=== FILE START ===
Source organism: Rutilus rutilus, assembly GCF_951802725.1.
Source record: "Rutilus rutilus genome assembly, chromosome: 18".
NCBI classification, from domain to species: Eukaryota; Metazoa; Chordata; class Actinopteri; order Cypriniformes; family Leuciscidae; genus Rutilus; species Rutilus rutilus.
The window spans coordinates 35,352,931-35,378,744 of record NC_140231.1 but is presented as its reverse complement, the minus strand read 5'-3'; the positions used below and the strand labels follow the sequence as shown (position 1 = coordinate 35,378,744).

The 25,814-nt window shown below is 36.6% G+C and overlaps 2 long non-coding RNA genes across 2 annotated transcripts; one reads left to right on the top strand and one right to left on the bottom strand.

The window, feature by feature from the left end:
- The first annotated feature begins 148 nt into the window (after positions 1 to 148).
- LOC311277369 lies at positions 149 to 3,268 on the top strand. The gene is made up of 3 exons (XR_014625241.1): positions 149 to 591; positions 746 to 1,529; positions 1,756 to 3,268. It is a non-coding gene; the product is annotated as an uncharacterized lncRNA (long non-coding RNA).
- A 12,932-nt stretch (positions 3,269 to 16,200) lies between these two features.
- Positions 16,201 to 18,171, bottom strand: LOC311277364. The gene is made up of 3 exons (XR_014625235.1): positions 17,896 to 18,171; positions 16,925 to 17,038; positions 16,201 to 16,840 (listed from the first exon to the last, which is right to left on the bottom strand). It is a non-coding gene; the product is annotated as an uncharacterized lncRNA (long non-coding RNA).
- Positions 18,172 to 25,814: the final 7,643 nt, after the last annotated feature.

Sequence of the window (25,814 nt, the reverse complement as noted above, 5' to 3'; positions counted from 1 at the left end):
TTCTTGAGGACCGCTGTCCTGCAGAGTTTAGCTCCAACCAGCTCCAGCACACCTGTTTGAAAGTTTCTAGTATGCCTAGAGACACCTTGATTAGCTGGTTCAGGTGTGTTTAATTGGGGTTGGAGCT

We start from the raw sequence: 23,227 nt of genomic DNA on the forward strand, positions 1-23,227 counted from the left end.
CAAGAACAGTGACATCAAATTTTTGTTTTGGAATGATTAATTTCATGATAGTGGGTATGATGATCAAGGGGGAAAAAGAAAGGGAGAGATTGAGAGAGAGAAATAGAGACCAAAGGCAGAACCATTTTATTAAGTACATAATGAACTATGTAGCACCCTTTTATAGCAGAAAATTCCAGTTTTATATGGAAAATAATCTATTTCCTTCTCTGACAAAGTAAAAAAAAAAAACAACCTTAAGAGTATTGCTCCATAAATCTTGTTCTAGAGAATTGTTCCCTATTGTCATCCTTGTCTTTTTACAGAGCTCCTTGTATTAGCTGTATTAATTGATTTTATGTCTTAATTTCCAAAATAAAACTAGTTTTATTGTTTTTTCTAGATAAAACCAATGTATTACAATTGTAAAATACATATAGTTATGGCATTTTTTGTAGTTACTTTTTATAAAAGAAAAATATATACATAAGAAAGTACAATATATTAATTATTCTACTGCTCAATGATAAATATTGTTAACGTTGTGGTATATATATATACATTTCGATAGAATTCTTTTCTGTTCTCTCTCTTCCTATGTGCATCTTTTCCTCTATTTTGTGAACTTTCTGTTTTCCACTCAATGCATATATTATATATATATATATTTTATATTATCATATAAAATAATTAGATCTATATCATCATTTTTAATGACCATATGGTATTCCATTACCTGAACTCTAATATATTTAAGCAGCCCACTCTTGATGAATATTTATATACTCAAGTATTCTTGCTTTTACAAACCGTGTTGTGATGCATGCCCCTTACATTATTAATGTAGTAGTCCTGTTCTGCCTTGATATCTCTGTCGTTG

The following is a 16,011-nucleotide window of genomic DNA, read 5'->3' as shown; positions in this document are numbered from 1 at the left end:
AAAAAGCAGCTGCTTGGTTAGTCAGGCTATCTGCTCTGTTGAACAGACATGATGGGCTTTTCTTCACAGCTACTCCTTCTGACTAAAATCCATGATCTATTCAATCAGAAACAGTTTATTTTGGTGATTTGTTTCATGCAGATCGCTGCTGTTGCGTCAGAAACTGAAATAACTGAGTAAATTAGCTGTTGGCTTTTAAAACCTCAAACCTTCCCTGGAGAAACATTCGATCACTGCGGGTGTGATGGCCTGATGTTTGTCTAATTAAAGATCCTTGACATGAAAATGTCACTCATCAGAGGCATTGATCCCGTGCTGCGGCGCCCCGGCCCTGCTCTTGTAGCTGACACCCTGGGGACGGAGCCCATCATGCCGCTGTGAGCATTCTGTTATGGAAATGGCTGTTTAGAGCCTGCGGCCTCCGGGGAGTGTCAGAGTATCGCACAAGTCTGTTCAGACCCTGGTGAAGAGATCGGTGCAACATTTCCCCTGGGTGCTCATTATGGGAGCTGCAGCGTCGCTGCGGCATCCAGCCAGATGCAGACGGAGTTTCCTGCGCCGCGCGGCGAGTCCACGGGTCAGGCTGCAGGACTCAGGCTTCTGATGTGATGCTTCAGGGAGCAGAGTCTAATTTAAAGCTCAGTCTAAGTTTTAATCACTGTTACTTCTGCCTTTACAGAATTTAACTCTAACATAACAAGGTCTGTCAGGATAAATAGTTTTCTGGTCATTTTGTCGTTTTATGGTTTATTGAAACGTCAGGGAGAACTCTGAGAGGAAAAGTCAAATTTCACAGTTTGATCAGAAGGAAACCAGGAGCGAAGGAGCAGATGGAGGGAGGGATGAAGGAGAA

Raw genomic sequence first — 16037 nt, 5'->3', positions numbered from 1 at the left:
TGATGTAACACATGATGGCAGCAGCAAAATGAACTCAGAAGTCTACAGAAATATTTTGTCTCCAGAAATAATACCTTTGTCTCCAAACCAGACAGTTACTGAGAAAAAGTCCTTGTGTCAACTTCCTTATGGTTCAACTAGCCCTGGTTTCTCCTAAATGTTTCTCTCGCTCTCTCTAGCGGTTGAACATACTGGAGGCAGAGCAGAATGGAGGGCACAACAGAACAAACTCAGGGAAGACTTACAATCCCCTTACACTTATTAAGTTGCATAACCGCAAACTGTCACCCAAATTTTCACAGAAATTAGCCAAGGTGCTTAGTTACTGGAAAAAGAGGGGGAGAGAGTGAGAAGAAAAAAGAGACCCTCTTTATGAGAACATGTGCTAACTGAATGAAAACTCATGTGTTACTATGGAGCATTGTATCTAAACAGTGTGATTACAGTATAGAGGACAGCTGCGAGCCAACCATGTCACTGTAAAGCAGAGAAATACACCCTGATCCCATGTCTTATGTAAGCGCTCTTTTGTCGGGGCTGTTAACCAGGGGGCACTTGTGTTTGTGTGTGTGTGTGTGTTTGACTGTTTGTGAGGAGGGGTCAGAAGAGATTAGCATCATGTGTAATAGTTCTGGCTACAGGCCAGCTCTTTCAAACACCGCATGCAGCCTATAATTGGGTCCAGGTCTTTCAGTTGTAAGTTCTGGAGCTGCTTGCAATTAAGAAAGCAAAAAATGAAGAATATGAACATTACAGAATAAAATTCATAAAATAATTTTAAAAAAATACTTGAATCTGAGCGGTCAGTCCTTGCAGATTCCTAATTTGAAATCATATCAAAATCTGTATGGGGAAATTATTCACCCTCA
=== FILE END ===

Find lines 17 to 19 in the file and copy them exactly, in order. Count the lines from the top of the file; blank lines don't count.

AAAAAGCAGCTGCTTGGTTAGTCAGGCTATCTGCTCTGTTGAACAGACATGATGGGCTTTTCTTCACAGCTACTCCTTCTGACTAAAATCCATGATCTATTCAATCAGAAACAGTTTATTTTGGTGATTTGTTTCATGCAGATCGCTGCTGTTGCGTCAGAAACTGAAATAACTGAGTAAATTAGCTGTTGGCTTTTAAAACCTCAAACCTTCCCTGGAGAAACATTCGATCACTGCGGGTGTGATGGCCTGATGTTTGTCTAATTAAAGATCCTTGACATGAAAATGTCACTCATCAGAGGCATTGATCCCGTGCTGCGGCGCCCCGGCCCTGCTCTTGTAGCTGACACCCTGGGGACGGAGCCCATCATGCCGCTGTGAGCATTCTGTTATGGAAATGGCTGTTTAGAGCCTGCGGCCTCCGGGGAGTGTCAGAGTATCGCACAAGTCTGTTCAGACCCTGGTGAAGAGATCGGTGCAACATTTCCCCTGGGTGCTCATTATGGGAGCTGCAGCGTCGCTGCGGCATCCAGCCAGATGCAGACGGAGTTTCCTGCGCCGCGCGGCGAGTCCACGGGTCAGGCTGCAGGACTCAGGCTTCTGATGTGATGCTTCAGGGAGCAGAGTCTAATTTAAAGCTCAGTCTAAGTTTTAATCACTGTTACTTCTGCCTTTACAGAATTTAACTCTAACATAACAAGGTCTGTCAGGATAAATAGTTTTCTGGTCATTTTGTCGTTTTATGGTTTATTGAAACGTCAGGGAGAACTCTGAGAGGAAAAGTCAAATTTCACAGTTTGATCAGAAGGAAACCAGGAGCGAAGGAGCAGATGGAGGGAGGGATGAAGGAGAA

Raw genomic sequence first — 16037 nt, 5'->3', positions numbered from 1 at the left:
TGATGTAACACATGATGGCAGCAGCAAAATGAACTCAGAAGTCTACAGAAATATTTTGTCTCCAGAAATAATACCTTTGTCTCCAAACCAGACAGTTACTGAGAAAAAGTCCTTGTGTCAACTTCCTTATGGTTCAACTAGCCCTGGTTTCTCCTAAATGTTTCTCTCGCTCTCTCTAGCGGTTGAACATACTGGAGGCAGAGCAGAATGGAGGGCACAACAGAACAAACTCAGGGAAGACTTACAATCCCCTTACACTTATTAAGTTGCATAACCGCAAACTGTCACCCAAATTTTCACAGAAATTAGCCAAGGTGCTTAGTTACTGGAAAAAGAGGGGGAGAGAGTGAGAAGAAAAAAGAGACCCTCTTTATGAGAACATGTGCTAACTGAATGAAAACTCATGTGTTACTATGGAGCATTGTATCTAAACAGTGTGATTACAGTATAGAGGACAGCTGCGAGCCAACCATGTCACTGTAAAGCAGAGAAATACACCCTGATCCCATGTCTTATGTAAGCGCTCTTTTGTCGGGGCTGTTAACCAGGGGGCACTTGTGTTTGTGTGTGTGTGTGTGTTTGACTGTTTGTGAGGAGGGGTCAGAAGAGATTAGCATCATGTGTAATAGTTCTGGCTACAGGCCAGCTCTTTCAAACACCGCATGCAGCCTATAATTGGGTCCAGGTCTTTCAGTTGTAAGTTCTGGAGCTGCTTGCAATTAAGAAAGCAAAAAATGAAGAATATGAACATTACAGAATAAAATTCATAAAATAATTTTAAAAAAATACTTGAATCTGAGCGGTCAGTCCTTGCAGATTCCTAATTTGAAATCATATCAAAATCTGTATGGGGAAATTATTCACCCTCA